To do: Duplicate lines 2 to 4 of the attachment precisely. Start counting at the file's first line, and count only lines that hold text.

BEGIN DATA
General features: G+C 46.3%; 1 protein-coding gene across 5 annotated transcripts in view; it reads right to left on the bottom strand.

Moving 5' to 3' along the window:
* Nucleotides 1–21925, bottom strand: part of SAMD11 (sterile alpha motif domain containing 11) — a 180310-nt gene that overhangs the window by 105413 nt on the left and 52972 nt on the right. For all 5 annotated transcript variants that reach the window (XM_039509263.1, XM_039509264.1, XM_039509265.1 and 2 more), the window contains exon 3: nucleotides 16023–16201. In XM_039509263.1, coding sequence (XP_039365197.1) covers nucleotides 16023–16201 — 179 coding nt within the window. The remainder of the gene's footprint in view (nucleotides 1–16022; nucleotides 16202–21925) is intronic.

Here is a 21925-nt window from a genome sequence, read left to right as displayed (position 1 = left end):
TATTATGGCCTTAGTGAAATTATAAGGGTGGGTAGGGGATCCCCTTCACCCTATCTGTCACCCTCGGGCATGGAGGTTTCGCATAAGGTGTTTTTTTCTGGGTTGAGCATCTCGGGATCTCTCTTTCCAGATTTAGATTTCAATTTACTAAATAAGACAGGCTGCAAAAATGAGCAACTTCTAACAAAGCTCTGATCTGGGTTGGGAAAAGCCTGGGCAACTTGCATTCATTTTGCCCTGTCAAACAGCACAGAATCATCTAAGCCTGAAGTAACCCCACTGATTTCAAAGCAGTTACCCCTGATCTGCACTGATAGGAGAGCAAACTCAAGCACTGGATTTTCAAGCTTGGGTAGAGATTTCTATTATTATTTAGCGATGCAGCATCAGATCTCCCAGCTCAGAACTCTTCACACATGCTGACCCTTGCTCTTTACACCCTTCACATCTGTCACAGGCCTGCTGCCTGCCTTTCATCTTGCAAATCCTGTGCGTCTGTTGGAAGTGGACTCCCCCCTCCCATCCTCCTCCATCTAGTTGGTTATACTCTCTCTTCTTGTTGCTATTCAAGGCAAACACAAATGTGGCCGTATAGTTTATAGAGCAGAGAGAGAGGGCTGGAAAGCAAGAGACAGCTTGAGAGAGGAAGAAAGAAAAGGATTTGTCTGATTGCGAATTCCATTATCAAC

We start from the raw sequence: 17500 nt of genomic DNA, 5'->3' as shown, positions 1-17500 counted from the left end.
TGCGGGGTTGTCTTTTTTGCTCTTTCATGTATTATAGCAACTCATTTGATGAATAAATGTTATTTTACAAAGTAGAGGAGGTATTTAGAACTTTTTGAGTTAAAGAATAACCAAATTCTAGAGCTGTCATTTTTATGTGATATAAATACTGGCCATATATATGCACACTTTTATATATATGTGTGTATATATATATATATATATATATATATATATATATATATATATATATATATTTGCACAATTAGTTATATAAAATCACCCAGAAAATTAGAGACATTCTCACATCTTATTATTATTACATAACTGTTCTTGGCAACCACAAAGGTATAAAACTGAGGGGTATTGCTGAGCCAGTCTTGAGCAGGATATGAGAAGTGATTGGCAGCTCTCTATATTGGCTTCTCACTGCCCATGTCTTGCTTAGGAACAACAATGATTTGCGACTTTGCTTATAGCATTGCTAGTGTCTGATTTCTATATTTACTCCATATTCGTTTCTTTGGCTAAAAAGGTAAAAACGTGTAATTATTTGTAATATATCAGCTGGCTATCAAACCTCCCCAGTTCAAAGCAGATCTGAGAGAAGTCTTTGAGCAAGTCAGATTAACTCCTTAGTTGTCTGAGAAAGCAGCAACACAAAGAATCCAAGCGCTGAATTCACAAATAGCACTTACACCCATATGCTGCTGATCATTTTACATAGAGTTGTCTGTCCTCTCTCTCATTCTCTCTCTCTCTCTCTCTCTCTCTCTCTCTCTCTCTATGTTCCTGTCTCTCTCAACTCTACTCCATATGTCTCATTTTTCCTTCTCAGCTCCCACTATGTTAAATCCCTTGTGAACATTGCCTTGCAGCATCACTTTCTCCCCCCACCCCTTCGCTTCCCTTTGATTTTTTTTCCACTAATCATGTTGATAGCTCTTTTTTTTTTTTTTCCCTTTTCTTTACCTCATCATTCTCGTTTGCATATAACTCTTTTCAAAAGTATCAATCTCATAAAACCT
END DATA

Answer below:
Moving 5' to 3' along the window:
* Nucleotides 1–21925, bottom strand: part of SAMD11 (sterile alpha motif domain containing 11) — a 180310-nt gene that overhangs the window by 105413 nt on the left and 52972 nt on the right. For all 5 annotated transcript variants that reach the window (XM_039509263.1, XM_039509264.1, XM_039509265.1 and 2 more), the window contains exon 3: nucleotides 16023–16201. In XM_039509263.1, coding sequence (XP_039365197.1) covers nucleotides 16023–16201 — 179 coding nt within the window. The remainder of the gene's footprint in view (nucleotides 1–16022; nucleotides 16202–21925) is intronic.

Here is a 21925-nt window from a genome sequence, read left to right as displayed (position 1 = left end):